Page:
• Tracey Gordon stands in a residential block of Bonnaffon Street, which is bookended by auto repair shops. (Emma Lee/WHYY)
      Tracey Gordon stands in a residential block of Bonnaffon Street, which is bookended by auto repair shops. (Emma Lee/WHYY)
    • Tracey Gordon (left) and residents of Cobbs Creek Parkway complain to the owner of L & K Auto Sales about parking and trash problems caused by his shop. (Emma Lee/WHYY)
      Tracey Gordon (left) and residents of Cobbs Creek Parkway complain to the owner of L & K Auto Sales about parking and trash problems caused by his shop. (Emma Lee/WHYY)
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    • Students pass through debris on their way home from Southwest Leadership Academy on Larry Street. (Emma Lee/WHYY)
      Students pass through debris on their way home from Southwest Leadership Academy on Larry Street. (Emma Lee/WHYY)

PlanPhilly spoke with several other auto shop operators. All of them said they were operating legally and following regulation. But city records show their shops often failed inspections and violated city codes.

City Council tried to limit the number of auto shops moving into residential areas in 2013 with bills that changed the zoning designation of many industrial properties to ICMX —  Industrial-Commercial Mixed-Use Zoning — and then revised that classification to explicitly prohibit auto-related uses.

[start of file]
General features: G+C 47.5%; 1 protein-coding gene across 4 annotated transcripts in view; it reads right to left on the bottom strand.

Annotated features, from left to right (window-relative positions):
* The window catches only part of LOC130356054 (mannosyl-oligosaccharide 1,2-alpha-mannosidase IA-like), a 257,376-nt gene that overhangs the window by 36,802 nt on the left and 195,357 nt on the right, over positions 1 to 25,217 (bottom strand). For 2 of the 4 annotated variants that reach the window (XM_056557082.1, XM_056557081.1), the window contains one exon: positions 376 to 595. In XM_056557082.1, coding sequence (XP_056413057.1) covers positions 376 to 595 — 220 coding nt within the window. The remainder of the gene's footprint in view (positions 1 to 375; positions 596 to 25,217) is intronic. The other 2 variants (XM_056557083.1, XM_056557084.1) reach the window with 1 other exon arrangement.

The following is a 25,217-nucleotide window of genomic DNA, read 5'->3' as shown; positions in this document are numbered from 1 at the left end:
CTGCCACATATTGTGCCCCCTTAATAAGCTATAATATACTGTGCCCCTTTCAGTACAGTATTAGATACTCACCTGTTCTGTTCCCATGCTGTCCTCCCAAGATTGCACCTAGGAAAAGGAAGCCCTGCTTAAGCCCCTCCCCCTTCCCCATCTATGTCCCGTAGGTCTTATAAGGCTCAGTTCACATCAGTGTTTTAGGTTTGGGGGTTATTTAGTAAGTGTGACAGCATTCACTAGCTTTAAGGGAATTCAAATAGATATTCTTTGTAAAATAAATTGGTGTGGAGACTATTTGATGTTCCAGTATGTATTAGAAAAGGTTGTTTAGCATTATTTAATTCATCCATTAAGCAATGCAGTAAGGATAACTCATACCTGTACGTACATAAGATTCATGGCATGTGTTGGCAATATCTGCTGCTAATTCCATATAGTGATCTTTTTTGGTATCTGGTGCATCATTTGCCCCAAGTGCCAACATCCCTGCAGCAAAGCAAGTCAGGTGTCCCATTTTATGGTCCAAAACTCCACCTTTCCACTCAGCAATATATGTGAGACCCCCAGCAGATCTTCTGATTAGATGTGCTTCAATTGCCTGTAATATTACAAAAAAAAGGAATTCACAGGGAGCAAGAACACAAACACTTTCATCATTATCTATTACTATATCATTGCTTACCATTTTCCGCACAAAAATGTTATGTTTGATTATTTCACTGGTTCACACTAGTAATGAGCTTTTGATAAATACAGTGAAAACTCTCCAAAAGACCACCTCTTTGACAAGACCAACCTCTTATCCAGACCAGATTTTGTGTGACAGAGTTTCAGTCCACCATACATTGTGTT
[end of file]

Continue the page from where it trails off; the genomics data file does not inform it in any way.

The change didn’t affect auto shops already in operation but created an opportunity for nearby residents or business owners to object to auto shops expanding or opening in their neighborhoods. Under the new zoning, auto shops must go before the Zoning Board of Adjustments (ZBA), where neighbors can make a case to deny them permits or zoning variances.

The regulations haven’t worked the way City Council hoped, representatives of registered community organizations (RCOs) in the Southwest say.

Craig Melidosian, a member of a Republican 40th Ward RCO, says auto shop business owners intentionally buy residential real estate because it’s cheaper. They operate illegally until they’re caught, which could be years, and then try to get a zoning variance and a permit.